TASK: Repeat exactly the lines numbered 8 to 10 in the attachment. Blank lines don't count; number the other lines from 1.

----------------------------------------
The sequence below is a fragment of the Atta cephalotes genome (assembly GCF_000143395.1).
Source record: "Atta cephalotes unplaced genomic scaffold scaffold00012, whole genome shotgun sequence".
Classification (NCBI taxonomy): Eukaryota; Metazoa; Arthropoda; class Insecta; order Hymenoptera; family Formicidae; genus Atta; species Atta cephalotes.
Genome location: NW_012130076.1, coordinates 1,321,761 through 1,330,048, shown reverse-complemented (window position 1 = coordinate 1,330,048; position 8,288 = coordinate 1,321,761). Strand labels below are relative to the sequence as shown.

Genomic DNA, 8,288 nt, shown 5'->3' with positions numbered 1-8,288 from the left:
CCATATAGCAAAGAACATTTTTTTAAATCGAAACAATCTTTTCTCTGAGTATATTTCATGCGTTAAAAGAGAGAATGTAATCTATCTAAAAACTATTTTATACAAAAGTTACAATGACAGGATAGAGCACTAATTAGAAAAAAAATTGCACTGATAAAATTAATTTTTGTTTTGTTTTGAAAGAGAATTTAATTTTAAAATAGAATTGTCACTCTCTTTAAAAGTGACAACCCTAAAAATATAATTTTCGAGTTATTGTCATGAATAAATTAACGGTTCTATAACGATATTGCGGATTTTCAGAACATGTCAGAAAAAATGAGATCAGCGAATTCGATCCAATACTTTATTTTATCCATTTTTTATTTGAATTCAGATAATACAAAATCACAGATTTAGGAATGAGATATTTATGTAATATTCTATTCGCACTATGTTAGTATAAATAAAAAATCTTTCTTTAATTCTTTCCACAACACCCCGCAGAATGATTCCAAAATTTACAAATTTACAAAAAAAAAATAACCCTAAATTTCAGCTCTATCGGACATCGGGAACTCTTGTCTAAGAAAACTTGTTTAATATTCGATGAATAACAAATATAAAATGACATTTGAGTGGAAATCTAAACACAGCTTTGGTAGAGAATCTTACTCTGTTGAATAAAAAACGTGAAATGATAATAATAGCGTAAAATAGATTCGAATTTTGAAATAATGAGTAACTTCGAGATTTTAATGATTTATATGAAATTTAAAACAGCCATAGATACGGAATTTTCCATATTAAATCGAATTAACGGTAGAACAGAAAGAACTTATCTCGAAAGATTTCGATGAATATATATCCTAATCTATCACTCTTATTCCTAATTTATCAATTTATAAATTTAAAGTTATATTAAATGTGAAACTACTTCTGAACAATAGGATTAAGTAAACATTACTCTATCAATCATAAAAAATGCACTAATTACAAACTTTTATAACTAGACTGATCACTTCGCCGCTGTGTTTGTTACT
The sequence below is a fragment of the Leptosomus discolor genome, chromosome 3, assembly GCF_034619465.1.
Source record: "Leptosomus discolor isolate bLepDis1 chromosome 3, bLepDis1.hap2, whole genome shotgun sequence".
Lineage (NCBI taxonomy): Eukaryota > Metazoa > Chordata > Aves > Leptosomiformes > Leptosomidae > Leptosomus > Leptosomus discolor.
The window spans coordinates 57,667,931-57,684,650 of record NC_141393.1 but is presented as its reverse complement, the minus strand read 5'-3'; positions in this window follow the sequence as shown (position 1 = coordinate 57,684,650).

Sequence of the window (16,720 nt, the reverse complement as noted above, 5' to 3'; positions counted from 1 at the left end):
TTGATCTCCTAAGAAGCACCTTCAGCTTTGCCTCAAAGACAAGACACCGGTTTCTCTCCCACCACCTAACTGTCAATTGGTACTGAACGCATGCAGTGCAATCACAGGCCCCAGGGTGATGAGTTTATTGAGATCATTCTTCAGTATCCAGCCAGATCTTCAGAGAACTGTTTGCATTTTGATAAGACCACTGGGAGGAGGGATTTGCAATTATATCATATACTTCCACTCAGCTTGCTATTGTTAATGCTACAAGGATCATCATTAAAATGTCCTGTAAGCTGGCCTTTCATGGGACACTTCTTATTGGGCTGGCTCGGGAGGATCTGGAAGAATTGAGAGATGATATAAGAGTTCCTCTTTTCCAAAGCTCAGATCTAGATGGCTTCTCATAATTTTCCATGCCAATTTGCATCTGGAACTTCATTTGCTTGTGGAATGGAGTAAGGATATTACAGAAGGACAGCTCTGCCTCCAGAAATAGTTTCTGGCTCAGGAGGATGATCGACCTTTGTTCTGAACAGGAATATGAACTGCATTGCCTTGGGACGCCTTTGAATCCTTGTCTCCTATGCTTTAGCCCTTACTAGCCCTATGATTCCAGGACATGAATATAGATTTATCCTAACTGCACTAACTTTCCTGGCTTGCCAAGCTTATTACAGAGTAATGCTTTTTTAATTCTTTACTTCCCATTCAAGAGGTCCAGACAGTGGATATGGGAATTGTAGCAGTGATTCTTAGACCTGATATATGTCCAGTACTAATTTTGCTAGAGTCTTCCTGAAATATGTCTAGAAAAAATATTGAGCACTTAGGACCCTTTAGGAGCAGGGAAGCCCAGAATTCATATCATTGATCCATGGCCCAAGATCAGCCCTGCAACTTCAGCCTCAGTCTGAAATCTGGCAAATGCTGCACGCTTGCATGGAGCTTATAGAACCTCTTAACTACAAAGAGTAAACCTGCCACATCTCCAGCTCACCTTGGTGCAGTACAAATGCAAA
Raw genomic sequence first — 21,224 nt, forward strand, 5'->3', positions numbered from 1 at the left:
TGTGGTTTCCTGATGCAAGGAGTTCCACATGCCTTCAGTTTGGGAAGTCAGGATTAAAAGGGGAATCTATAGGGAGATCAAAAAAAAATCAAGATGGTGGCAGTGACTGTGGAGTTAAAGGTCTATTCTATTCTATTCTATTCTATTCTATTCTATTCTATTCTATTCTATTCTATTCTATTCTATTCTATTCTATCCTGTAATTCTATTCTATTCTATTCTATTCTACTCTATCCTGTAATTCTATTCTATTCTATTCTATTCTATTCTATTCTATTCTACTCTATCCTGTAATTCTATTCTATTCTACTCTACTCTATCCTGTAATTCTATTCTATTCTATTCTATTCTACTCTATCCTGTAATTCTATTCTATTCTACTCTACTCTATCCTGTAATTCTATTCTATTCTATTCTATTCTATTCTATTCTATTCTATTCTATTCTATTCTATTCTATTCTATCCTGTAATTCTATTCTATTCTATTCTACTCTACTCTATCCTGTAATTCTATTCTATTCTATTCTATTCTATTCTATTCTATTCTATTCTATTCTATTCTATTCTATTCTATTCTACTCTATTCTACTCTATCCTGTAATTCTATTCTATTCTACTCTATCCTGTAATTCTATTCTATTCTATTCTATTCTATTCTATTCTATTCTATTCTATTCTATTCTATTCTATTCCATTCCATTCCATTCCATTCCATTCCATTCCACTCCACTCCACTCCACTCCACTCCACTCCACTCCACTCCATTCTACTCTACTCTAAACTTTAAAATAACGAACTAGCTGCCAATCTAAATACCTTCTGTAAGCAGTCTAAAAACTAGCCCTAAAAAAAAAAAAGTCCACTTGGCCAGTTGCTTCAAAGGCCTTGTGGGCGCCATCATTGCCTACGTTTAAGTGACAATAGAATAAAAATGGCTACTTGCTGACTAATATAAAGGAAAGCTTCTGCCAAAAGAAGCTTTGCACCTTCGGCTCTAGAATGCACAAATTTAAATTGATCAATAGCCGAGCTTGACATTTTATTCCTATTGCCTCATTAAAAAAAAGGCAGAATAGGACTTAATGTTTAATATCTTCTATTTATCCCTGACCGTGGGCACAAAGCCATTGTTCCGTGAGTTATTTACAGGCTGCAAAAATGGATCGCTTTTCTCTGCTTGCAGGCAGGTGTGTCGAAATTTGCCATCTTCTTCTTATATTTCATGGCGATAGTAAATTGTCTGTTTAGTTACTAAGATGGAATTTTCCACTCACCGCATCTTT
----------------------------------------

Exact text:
Source record: "Leptosomus discolor isolate bLepDis1 chromosome 3, bLepDis1.hap2, whole genome shotgun sequence".
Lineage (NCBI taxonomy): Eukaryota > Metazoa > Chordata > Aves > Leptosomiformes > Leptosomidae > Leptosomus > Leptosomus discolor.
The window spans coordinates 57,667,931-57,684,650 of record NC_141393.1 but is presented as its reverse complement, the minus strand read 5'-3'; positions in this window follow the sequence as shown (position 1 = coordinate 57,684,650).